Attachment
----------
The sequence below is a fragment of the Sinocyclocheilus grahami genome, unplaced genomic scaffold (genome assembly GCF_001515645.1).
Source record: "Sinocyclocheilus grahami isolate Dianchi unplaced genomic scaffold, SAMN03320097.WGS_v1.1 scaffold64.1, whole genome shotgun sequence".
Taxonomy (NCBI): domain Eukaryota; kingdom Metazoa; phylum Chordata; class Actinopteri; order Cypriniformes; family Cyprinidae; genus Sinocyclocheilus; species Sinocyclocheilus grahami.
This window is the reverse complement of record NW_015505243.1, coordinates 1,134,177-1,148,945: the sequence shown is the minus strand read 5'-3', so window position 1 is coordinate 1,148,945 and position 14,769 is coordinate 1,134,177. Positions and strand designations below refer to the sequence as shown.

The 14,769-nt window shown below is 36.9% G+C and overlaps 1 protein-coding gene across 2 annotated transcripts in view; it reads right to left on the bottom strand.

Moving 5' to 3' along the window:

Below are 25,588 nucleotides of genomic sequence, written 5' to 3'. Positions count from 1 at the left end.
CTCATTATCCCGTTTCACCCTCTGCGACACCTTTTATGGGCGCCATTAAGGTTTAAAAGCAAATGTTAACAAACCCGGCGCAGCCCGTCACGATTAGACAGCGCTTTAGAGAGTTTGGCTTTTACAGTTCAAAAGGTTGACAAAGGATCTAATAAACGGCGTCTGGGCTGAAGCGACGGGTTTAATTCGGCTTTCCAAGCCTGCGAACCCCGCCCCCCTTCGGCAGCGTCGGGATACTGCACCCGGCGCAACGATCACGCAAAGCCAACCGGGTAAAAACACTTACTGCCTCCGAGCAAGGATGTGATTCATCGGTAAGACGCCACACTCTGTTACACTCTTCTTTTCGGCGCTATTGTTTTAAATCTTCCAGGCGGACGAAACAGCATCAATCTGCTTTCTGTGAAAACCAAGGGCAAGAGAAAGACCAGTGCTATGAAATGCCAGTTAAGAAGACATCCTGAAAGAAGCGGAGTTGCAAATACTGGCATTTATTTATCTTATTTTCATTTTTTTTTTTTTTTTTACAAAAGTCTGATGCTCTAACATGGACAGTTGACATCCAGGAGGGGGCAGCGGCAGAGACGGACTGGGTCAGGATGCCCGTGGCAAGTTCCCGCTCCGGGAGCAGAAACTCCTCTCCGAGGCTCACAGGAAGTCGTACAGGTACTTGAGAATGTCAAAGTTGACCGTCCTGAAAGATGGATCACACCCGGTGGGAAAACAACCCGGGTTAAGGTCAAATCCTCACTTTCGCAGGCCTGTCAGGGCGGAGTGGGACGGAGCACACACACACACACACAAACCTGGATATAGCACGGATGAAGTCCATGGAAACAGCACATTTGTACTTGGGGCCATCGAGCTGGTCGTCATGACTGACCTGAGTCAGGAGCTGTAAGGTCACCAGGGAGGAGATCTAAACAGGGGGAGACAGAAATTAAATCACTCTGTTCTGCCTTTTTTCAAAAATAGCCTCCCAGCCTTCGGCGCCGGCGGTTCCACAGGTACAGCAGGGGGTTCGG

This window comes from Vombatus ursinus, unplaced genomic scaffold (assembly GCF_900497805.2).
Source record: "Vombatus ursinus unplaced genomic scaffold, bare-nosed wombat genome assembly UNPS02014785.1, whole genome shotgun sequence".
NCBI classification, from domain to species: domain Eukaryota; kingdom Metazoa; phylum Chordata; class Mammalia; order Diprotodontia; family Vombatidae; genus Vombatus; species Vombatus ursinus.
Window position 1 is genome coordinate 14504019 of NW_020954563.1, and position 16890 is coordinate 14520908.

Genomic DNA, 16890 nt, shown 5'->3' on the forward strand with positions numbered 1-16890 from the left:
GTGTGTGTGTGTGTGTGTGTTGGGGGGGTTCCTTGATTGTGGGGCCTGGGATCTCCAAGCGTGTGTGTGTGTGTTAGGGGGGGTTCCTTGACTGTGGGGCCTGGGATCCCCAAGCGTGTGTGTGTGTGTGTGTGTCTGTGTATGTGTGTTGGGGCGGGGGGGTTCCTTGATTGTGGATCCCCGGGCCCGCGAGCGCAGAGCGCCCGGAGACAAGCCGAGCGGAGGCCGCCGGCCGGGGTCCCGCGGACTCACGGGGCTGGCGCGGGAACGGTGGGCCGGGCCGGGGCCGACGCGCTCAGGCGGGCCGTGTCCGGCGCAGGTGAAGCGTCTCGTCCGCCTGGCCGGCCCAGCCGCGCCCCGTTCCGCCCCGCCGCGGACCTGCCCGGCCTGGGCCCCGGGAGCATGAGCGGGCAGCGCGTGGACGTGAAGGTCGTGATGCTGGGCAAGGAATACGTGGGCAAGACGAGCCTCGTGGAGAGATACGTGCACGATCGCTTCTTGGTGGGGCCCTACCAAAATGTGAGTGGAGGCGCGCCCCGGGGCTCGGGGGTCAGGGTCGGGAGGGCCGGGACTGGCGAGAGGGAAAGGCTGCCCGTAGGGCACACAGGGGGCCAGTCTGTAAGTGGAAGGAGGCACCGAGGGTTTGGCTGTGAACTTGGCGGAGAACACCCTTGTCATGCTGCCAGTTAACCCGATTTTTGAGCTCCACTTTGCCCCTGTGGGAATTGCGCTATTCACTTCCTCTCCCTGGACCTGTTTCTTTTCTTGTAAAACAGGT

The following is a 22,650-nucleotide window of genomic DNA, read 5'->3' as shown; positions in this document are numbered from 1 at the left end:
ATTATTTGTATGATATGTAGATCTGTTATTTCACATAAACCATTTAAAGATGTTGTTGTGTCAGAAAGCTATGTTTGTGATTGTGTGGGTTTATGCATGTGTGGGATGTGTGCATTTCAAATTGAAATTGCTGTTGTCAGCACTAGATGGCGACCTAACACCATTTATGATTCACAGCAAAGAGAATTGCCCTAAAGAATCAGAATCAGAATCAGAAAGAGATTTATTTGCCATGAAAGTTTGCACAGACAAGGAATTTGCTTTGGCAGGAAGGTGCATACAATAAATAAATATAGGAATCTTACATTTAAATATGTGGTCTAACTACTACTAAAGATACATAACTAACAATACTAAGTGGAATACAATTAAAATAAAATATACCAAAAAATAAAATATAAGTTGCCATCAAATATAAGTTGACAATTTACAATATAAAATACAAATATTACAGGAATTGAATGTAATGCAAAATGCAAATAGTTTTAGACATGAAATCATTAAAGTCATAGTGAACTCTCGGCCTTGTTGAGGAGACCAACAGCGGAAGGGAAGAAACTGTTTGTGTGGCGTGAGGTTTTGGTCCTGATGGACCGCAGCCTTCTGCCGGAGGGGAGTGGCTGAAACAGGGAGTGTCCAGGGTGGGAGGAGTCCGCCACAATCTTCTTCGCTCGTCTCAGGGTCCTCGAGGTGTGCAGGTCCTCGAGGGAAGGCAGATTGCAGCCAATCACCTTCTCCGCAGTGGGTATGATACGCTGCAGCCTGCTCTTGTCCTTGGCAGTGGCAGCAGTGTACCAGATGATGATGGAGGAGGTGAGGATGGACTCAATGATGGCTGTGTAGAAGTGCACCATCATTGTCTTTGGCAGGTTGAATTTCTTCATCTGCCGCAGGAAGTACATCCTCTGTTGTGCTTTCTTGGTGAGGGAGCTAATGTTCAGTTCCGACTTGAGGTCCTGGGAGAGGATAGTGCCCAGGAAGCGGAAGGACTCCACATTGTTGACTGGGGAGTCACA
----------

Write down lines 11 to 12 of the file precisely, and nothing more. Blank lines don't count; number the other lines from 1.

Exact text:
NCBI classification, from domain to species: domain Eukaryota; kingdom Metazoa; phylum Chordata; class Mammalia; order Diprotodontia; family Vombatidae; genus Vombatus; species Vombatus ursinus.
Window position 1 is genome coordinate 14504019 of NW_020954563.1, and position 16890 is coordinate 14520908.